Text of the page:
Three girls compete for two coveted company spots in New York’s prestigious American Ballet Company, and someone is willing to kill for them.
Gossip Girl meets Black Swan in Charaipotra and Clayton’s drama-filled sequel to Tiny Pretty Things (2015), which returns readers to the privileged Upper East Side dance conservatory and a world fueled by diet pills, dirty secrets, and unbridled ambition. This novel’s diverse cast of ballerinas retains its delightful adolescent cattiness, though each girl has been shaken and hardened, still haunted by the events of the first book. Once again, three protagonists rotate narration: Gigi, the talented black outsider whose career was nearly ended by deadly hazing, June, the Korean-American girl from the wrong side of the Queensboro Bridge, and Bette, the white, wealthy, disgraced former queen bee, determined to prove her innocence. Each girl’s emotional battle with perfectionism feels individual and brutally authentic. The book’s astute focus on ballet’s ability to enrich, ennoble, and also consume the lives of its dancers is what provides this story with its delicious spark. Equal parts mystery and social commentary, the novel is engrossing and titillating without being hyperbolic, which is a testament to the authors’ talent and a reflection of an art form that simultaneously raises young women to the highest heights while reducing them to shells of themselves.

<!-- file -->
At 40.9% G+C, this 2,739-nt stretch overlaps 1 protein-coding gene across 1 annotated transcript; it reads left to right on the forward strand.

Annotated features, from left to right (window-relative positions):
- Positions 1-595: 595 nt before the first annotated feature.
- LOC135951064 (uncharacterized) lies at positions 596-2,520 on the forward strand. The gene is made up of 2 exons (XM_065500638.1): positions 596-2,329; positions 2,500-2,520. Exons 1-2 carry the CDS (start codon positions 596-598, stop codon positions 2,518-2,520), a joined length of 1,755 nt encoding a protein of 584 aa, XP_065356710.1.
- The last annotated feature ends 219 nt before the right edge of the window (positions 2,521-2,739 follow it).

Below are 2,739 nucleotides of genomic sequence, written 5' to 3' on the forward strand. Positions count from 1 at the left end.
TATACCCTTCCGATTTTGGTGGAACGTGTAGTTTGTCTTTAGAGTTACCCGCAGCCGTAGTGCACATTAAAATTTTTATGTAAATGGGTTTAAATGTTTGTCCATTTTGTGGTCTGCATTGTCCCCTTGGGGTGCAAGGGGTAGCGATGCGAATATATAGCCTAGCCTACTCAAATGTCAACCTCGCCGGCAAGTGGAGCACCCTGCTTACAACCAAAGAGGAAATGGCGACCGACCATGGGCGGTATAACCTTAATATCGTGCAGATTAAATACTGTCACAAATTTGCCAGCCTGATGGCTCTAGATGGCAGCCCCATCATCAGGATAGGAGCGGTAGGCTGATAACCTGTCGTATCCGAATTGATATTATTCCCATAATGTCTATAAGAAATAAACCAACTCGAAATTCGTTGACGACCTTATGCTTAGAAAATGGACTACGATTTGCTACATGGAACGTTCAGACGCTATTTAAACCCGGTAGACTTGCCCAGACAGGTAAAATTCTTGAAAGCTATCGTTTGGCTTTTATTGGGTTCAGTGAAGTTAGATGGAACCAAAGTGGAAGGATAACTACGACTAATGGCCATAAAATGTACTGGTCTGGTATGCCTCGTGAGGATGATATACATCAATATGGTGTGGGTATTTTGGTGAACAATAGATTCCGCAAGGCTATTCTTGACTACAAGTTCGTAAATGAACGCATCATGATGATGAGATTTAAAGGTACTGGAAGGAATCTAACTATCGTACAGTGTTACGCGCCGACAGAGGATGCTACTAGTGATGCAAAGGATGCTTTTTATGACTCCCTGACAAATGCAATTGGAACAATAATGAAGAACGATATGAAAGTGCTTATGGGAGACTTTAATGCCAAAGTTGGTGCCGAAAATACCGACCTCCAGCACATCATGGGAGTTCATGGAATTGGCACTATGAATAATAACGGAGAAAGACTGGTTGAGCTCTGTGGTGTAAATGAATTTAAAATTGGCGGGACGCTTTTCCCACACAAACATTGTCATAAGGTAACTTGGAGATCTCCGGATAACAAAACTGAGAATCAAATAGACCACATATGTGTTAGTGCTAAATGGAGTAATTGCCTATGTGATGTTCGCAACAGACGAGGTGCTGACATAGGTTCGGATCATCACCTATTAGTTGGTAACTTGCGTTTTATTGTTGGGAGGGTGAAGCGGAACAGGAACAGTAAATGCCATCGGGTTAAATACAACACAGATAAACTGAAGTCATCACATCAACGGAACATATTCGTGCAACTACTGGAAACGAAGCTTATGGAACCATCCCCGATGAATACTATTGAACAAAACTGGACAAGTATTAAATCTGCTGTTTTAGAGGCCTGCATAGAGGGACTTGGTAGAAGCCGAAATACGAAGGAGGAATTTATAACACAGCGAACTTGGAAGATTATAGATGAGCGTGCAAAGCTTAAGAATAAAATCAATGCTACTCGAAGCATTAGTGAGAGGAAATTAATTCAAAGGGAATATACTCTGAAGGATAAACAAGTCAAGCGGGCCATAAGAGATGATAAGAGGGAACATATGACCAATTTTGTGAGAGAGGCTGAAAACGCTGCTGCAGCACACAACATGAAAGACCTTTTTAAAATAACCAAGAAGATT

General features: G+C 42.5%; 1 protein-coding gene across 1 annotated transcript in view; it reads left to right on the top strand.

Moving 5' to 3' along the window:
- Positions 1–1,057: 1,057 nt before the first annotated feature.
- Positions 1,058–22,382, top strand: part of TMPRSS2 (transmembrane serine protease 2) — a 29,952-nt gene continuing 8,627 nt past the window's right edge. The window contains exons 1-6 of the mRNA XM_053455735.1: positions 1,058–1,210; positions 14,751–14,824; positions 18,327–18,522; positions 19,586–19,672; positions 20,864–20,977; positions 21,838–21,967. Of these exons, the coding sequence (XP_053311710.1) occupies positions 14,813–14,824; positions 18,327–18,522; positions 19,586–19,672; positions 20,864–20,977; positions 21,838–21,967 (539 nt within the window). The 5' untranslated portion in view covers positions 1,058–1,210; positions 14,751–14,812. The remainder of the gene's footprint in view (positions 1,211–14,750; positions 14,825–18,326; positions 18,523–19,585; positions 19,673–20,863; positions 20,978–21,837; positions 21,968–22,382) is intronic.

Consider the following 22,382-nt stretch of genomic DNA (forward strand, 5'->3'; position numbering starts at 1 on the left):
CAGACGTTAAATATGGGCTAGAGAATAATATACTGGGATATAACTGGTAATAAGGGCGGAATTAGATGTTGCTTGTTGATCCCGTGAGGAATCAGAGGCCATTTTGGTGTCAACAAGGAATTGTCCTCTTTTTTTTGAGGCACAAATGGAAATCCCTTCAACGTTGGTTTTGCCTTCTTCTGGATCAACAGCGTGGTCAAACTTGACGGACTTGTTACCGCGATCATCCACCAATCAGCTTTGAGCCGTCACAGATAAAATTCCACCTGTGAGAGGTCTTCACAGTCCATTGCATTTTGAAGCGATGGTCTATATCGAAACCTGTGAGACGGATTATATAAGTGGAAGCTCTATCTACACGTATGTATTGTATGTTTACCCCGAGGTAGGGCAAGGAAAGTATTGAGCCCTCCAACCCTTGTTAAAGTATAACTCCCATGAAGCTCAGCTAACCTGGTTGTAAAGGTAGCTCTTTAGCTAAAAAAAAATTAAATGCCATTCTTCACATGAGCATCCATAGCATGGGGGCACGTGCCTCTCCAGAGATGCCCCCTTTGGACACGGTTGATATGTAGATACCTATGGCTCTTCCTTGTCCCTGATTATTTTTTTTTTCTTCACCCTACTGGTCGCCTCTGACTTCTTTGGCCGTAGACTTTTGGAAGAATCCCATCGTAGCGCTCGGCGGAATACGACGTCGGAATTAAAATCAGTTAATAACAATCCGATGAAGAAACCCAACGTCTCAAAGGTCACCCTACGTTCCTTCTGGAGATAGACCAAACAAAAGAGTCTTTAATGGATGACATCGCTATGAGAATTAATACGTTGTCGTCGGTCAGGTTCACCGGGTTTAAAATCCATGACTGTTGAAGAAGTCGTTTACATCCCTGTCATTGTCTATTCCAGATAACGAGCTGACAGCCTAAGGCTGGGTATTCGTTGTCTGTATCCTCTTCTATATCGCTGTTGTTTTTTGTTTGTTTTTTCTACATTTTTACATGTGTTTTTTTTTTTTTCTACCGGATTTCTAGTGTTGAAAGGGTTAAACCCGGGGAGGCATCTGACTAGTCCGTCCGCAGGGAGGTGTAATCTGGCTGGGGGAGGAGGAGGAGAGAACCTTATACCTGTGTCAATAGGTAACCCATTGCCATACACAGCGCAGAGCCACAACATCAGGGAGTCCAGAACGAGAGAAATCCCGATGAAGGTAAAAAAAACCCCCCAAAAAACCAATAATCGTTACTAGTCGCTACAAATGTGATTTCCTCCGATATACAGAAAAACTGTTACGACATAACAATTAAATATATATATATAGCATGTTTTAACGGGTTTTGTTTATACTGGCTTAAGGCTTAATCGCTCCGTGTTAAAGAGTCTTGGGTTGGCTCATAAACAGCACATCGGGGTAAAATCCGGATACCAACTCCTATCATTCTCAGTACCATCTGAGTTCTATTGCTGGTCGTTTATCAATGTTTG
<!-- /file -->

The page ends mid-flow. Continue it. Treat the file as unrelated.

An addicting thriller that will make anyone who loves ballet clamor for another installment. (Fiction. 14-18)